President Donald Trump said the U.S. will impose major new sanctions on Iran Monday, days after he abruptly called off a plan for airstrikes against the Islamic Republic after Iran shot down a U.S. Navy drone.
The sanctions move, announced on Twitter with no additional detail, came as Trump spent the day at the Camp David presidential retreat having meetings and phone calls. The president foreshadowed the sanctions action earlier, in remarks at the White House.
Trump told reporters he intended to impose additional economic sanctions and that military action is “always on the table until we get this solved.” If Iran’s leadership “behaves badly, it’s going to be a very bad day for them,” he said.
He also said that having the Strait of Hormuz open to shipping is less important to the U.S., due to its own large oil production, than to China, Japan, Indonesia and other countries.
“We’ll see with Iran,” he said. “Everyone was saying I’m a warmonger and now they’re saying I’m a dove.” Instead, Trump offered, he is “a man with common sense.”
‘Plane in Their Sights’
“I don’t want to kill 150 Iranians” unless it’s absolutely necessary, said Trump, expressing a fondness for Iranian people he’s known in New York. “Anything’s a lot when they shoot down an unmanned drone,” in terms of casualties.
Trump also said that Iran “had a plane in their sights, 38 people on the plane and they didn’t shoot it down. That was a very wise decision.”
That appeared to confirm a comment Friday by an Iranian Revolutionary Guard general that a manned U.S. spy plane was flying near the drone on Thursday but that Iran chose not to target it. The U.S. military’s Central Command hadn’t previously commented on the possible manned plane.
Trump praised General Joseph Dunford, who’s set to retire in October as Chairman of the Joint Chiefs of Staff. Dunford was against a military strike at this point, said Trump, who called him “a terrific man and a terrific general.”
‘The Only One’
Regarding some of his more hawkish advisers, including National Security Adviser John Bolton, Trump said that having people on both sides of the debate is important, but “the only one that matters is me.”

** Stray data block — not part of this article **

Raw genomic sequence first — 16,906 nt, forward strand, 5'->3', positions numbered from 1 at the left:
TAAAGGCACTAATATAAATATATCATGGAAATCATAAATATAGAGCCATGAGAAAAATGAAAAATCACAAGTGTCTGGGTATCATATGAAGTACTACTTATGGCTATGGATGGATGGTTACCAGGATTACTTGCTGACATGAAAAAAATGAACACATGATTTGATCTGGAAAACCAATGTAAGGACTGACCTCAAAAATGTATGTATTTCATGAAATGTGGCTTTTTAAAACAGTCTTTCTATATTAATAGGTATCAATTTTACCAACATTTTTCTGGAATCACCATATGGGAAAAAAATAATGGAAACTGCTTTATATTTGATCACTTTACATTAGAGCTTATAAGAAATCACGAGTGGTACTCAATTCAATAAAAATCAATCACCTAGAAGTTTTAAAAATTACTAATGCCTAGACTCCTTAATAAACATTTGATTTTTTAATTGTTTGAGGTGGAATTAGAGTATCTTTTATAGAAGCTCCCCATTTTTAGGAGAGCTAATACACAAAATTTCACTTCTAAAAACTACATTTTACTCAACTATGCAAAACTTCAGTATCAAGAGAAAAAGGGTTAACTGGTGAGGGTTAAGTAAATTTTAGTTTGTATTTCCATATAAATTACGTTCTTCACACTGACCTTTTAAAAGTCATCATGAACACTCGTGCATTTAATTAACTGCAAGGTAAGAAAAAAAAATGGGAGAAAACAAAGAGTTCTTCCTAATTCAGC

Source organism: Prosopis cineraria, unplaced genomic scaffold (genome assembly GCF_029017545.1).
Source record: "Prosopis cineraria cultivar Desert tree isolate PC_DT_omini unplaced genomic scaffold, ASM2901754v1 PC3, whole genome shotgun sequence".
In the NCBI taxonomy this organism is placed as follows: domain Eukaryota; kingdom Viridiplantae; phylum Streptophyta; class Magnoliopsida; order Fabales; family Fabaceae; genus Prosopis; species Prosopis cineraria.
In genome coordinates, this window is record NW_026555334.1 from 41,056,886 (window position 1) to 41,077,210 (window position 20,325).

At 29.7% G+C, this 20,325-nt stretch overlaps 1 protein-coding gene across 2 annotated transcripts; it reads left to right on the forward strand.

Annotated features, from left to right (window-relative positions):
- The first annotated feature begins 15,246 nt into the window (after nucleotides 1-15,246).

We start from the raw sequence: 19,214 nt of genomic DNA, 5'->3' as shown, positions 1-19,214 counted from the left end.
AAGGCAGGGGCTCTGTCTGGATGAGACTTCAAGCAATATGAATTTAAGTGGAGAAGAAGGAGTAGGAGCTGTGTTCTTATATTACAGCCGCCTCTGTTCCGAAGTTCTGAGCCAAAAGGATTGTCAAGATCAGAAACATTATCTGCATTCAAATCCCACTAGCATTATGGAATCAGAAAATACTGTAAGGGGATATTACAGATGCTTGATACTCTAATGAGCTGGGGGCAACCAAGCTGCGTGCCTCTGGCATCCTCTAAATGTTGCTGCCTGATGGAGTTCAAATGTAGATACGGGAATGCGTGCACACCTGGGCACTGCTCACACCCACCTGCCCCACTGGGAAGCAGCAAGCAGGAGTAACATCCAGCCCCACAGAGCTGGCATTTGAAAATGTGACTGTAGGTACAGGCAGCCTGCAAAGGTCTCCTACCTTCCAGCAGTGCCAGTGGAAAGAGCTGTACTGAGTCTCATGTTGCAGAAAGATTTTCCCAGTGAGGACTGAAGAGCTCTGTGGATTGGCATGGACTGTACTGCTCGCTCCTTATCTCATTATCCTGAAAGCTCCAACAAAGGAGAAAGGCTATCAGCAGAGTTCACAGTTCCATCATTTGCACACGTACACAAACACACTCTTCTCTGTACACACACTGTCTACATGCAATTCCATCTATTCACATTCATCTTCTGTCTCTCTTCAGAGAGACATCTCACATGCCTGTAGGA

Echoing the types of comments he’s made about North Korea, Trump said he hoped he could “make Iran great again” over time. “Iran right now is an economic mess,” he said.
Separately, Trump approved an offensive cyber strike Thursday night that disabled Iranian computer systems used for rocket and missile launches, the Washington Post reported, citing people it didn’t identify.
The cyber strikes against Iran’s Islamic Revolutionary Guard Corps were carried out by U.S. Cyber Command in coordination with U.S. Central Command, the newspaper said.
Iranian Foreign Minister Javad Zarif on Saturday sent a series of tweets with maps designed to show that the drone downed by Iran had been flying over its territorial waters, not international waters as the U.S. has said.
That “hand-drawn map” isn’t credible, said Secretary of State Michael Pompeo, redoubling the U.S. rhetorical hard line after Trump backed away from military action. “Iran’s leaders know the truth is a dangerous thing. It is important to correct the record,” he said Saturday in a statement.
The U.S. “has shown beyond any doubt that Iran shot down a U.S. unmanned aircraft in international airspace,” Pompeo said. “This attack marks the second time Iran targeted an American unmanned aircraft in recent weeks.”
Bolton, Trump’s national security adviser, said in Jerusalem on the eve a summit on regional security with Russian and Israeli officials that Iran has stepped up its aggressive efforts in the Middle East and is pursuing nuclear weapons rather than peace.
“The signs show Iran is not seeking peace,” Bolton said on Sunday, addressing media alongside Israeli Prime Minister Benjamin Netanyahu. “It’s forbidden for Iran to have a nuclear weapon.”
Iran, which has denied that it’s seeking to develop an atomic weapon, has shown little sign of backing down. It will take “new steps” if Europe doesn’t meet a deadline in two weeks for measures that ensure Iran can reap the economic benefits of the 2015 nuclear deal reached with world powers, the semi-official Iranian Students’ News Agency reported, citing Kamal Kharazi, a senior foreign-policy aide.
Kharazi, chairman of the Strategic Foreign Relations Council, which is part of the Foreign Ministry and advises the government, said he met U.K. Foreign Office Minister Andrew Murrison in Tehran.
With rifts growing across the region, the United Arab Emirates tried to appeal for de-escalation.
“Tensions in the Gulf can only be addressed politically,” the U.A.E.’s minister of state for foreign affairs, Anwar Gargash, said on Twitter on Sunday.
- Global Climate Solutions Exist. It's Time to Deploy Them
- What Happens to Diane Feinstein's Senate Seat
- Who The Golden Bachelor Leaves Out
- Rooftop Solar Power Has a Dark Side
- How Sara Reardon Became the 'Vagina Whisperer'
- Is It Flu, COVID-19, or RSV? Navigating At-Home Tests
- Kerry Washington: The Story of My Abortion
- Want Weekly Recs on What to Watch, Read, and More? Sign Up for Worth Your Time